The deal offered Iran significant sanctions relief in exchange for international oversight and restrictions of its nuclear program. Vociferously opposed by Israel and right-wing factions of the Iranian diaspora, the deal was canceled by Donald Trump, who piled up additional sanctions in 2018. While totally reversing Obama’s policy of diplomatic engagement, Trump stopped short of military confrontation with Iran, yet went as far as brazenly assassinating the Islamic Republic’s top officials, such as the commander of its foreign military operations.
The Trump administration’s extreme bellicosity and reimposition of crushing US sanctions exasperated a major economic downturn in Iran. The government adopted belt-tightening policies, including food and energy subsidy cutbacks, which in turn led to widespread angry demonstrations, this time mostly among the poor and working classes.
The Latest Round
Starting in 2017, the new protest cycle peaked in 2019, during the revolution’s fortieth anniversary, when the state deployed massive military force, including tanks and helicopters, to put down unrest by inflicting hundreds of casualties. Eerily, the cycle of mass protests and their bloody suppression had occurred with regularity at the end of every decade in the life of the Islamic Republic, in 1988, 1999, 2009, and 2019.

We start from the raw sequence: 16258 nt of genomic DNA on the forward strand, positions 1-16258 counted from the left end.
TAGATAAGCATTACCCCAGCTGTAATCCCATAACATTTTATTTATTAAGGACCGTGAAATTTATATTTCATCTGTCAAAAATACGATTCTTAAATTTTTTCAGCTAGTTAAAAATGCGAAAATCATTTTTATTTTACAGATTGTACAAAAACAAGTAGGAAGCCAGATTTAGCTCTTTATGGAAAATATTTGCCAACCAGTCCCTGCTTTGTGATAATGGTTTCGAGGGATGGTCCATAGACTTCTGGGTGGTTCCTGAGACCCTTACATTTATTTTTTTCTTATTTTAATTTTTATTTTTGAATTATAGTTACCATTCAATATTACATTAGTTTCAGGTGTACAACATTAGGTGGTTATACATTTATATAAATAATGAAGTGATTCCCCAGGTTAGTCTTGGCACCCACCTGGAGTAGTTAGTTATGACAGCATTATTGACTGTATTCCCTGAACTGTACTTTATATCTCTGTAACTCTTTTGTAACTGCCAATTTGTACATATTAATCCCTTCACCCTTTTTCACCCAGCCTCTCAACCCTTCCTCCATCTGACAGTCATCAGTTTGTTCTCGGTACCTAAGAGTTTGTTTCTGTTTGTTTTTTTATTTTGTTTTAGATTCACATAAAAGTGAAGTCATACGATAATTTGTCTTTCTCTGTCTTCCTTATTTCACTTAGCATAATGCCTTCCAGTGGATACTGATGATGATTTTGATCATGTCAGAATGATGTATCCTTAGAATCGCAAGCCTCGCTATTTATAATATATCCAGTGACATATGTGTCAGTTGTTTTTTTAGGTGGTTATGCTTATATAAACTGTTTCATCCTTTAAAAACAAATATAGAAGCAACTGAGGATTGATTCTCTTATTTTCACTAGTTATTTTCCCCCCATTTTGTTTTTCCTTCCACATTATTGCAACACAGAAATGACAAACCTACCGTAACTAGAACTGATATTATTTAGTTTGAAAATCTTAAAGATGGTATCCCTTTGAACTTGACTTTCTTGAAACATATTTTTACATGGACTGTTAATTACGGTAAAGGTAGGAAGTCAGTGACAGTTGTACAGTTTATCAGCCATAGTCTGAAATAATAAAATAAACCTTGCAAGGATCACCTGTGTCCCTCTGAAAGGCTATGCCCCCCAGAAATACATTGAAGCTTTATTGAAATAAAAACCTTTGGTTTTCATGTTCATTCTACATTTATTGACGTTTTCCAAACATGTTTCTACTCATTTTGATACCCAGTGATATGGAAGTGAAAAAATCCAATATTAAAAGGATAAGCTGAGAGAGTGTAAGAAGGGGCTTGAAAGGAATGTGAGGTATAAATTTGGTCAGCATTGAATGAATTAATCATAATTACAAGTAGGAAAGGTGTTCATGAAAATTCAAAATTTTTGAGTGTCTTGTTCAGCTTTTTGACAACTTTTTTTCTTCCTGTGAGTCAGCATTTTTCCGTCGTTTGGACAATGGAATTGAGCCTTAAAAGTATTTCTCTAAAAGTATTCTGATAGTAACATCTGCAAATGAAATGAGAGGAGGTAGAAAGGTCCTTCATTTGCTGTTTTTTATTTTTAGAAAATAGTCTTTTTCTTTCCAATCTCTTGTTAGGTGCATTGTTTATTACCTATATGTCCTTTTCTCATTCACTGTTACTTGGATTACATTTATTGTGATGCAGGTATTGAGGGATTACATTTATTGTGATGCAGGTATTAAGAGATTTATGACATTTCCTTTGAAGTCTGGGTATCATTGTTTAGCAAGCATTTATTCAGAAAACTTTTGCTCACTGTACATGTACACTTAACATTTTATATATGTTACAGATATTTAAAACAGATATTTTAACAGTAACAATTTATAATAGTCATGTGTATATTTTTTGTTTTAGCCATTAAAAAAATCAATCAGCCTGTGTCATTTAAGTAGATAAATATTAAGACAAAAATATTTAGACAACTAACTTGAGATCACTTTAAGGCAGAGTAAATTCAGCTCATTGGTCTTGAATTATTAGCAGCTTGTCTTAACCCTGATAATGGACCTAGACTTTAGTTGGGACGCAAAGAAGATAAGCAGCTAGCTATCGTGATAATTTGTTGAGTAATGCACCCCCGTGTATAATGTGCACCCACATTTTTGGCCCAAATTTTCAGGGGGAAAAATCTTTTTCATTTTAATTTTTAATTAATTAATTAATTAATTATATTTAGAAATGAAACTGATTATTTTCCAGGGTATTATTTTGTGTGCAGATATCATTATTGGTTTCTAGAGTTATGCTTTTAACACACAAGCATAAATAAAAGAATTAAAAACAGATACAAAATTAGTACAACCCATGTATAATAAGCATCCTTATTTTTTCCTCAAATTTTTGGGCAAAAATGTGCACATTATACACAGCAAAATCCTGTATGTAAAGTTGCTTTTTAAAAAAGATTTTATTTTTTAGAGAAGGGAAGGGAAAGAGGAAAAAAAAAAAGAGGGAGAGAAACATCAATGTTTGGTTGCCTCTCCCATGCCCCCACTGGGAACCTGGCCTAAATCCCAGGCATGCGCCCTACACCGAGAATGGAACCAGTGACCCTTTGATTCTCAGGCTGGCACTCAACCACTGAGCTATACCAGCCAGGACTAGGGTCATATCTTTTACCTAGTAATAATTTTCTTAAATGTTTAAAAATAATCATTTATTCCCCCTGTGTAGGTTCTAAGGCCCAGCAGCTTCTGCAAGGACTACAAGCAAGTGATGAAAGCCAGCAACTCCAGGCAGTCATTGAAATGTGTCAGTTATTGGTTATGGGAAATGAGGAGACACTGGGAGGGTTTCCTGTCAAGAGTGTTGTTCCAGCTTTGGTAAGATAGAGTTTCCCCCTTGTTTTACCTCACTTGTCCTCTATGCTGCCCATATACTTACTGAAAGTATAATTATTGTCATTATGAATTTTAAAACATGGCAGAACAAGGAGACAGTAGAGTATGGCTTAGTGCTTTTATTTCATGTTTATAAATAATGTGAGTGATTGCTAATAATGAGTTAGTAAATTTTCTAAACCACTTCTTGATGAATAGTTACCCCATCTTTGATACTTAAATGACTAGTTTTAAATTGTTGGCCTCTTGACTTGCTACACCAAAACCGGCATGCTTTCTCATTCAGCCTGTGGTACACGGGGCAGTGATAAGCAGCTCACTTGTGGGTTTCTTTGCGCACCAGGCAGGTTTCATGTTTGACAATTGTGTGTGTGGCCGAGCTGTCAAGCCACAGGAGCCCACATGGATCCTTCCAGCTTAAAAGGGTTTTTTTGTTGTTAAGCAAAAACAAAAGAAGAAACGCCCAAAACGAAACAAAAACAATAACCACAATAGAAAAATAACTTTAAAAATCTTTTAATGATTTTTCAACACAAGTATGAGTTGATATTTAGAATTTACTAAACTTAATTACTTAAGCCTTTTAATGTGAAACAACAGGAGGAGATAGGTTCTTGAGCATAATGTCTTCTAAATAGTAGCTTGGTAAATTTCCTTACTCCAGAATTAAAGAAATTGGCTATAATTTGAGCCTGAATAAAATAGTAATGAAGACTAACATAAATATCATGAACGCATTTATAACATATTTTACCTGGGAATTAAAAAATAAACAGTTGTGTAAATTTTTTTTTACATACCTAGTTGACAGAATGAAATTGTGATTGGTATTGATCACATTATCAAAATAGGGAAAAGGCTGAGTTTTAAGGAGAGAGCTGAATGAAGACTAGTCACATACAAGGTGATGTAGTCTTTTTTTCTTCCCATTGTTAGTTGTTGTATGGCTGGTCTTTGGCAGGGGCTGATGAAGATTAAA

Then, while the country plunged into a life-and-death struggle with the COVID-19 pandemic, the government switched to a much harsher political strategy. In 2021, all relatively moderate factions, particularly those who had negotiated the nuclear deal with Obama, were purged in the virtually uncontested election to the presidency of Raisi, the cleric who had been involved in the mass murder of political prisoners.
The record-low turnout of this election showed the public’s response to a state that no longer pretended to care about its electoral participation. This was the background to the most severe protest cycle since the revolution, breaking out as Iran was emerging from the pandemic in fall 2022.